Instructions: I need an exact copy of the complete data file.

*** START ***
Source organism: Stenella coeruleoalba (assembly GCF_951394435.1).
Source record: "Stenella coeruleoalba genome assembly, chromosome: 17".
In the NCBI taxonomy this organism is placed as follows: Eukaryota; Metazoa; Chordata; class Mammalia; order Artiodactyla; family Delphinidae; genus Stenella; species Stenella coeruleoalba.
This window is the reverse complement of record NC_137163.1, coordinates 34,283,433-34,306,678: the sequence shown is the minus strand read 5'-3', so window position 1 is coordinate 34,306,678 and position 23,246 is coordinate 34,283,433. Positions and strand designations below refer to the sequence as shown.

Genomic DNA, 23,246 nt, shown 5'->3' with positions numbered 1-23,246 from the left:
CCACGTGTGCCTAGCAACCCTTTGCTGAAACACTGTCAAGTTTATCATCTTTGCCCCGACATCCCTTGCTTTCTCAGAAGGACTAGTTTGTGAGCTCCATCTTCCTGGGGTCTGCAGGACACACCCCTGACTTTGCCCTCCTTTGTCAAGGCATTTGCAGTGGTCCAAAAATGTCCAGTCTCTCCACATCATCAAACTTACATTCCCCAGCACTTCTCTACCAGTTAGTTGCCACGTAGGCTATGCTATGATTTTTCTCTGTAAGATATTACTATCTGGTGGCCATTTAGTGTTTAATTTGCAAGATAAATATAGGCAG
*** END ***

Source organism: Stenella coeruleoalba (assembly GCF_951394435.1).
Source record: "Stenella coeruleoalba genome assembly, chromosome: 17".
In the NCBI taxonomy this organism is placed as follows: Eukaryota; Metazoa; Chordata; class Mammalia; order Artiodactyla; family Delphinidae; genus Stenella; species Stenella coeruleoalba.
This window is the reverse complement of record NC_137163.1, coordinates 34,283,433-34,306,678: the sequence shown is the minus strand read 5'-3', so window position 1 is coordinate 34,306,678 and position 23,246 is coordinate 34,283,433. Positions and strand designations below refer to the sequence as shown.

Genomic DNA, 23,246 nt, shown 5'->3' with positions numbered 1-23,246 from the left:
CCACGTGTGCCTAGCAACCCTTTGCTGAAACACTGTCAAGTTTATCATCTTTGCCCCGACATCCCTTGCTTTCTCAGAAGGACTAGTTTGTGAGCTCCATCTTCCTGGGGTCTGCAGGACACACCCCTGACTTTGCCCTCCTTTGTCAAGGCATTTGCAGTGGTCCAAAAATGTCCAGTCTCTCCACATCATCAAACTTACATTCCCCAGCACTTCTCTACCAGTTAGTTGCCACGTAGGCTATGCTATGATTTTTCTCTGTAAGATATTACTATCTGGTGGCCATTTAGTGTTTAATTTGCAAGATAAATATAGGCAG